“The fact that this tendency is masculine has been well established in social science. The larger the group, the more likely men are to speak (unless it is in a social setting like a lunch break). One study, conducted by researchers at Brigham Young University and Princeton, found that when women are outnumbered, they speak for between a quarter and a third less time than the men.”

This never ends well, does it.

“Having a seat at the table is very different than having a voice.”

Different than???!?  <sigh>

Forgotten rebel virgins of the desert

paula and eustochium1When St. Jerome arrived in Jerusalem, the rebel virgins were already there, wealthy women who had become church leaders, ascetics, and hermits, and who started the monastic movement: the “desert mothers” of early Christianity. But today they are largely lost to history, except for the records left by a few men.

“…laws passed by Augustus just before the start of the Common Era still required all upper-class men to marry and all women to procreate, in a return to Roman family values that were largely political myth. Women could only become financially independent—or, simply, independent—if they’d been divorced or widowed or given birth to a minimum of three children. To escape this system, some upper-class women went so far as to register as prostitutes in order to have free rein with their own money.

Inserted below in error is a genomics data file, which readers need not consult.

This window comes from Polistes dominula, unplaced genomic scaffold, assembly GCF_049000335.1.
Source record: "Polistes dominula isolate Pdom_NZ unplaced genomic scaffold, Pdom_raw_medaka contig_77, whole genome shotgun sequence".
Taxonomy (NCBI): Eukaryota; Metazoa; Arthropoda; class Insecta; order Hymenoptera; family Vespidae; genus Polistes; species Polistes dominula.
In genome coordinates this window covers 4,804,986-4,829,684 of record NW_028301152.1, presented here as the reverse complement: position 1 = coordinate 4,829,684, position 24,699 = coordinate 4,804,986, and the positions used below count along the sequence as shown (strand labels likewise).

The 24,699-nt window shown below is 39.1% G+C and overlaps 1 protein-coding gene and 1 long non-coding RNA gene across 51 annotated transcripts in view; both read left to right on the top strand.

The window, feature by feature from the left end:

map--the pilgrimage of Paula“It is in this environment that Christian women began to use the vow of chastity as both an act of devotion and an excellent legal loophole. Virginity became a movement, the ultimate hack. As a consecrated virgin, a woman suddenly became free of many of the empire’s gender laws, free to preach and to lead in their community, free to model themselves after the apostles. The majority of the virgins were women in the cities who formed their own network of house churches.”

  • Melania, the wealthiest woman in Rome. When her husband died, she turned her son over to a  guardian, then loaded her fortune into a ship and sailed for Egypt. She is known through Jerome, who didn’t approve of her, and Evagrius of Pontus, who did (“Letters from the desert”).
  • syncleticaThe Blessed Hermit Susan (no Wikipedia article), drew apart from her desert convent for fasting and praying in a cave, warned about the apocalypse, and attracted visitors from Alexandria and from Libyan villages.  Eventually a holy man arrived with ten disciples and formed a monastery around her, with separate sections for men and women. Chronicled by the Monophysite bishop, John of Ephesus in “Life of Susan” (Lives of the Eastern Saints).
  • Paula was a member of Marcella’s circle in Rome. She used her wealth to build monasteries in Bethlehem, and to support Jerome in his translation of the Vulgate Bible, as she was also fluent in Hebrew and Greek. She is known to us today because Jerome addressed two of his letters to Paula, and wrote “The pilgrimage of the holy Paula“.

jerome with paula and eustochium2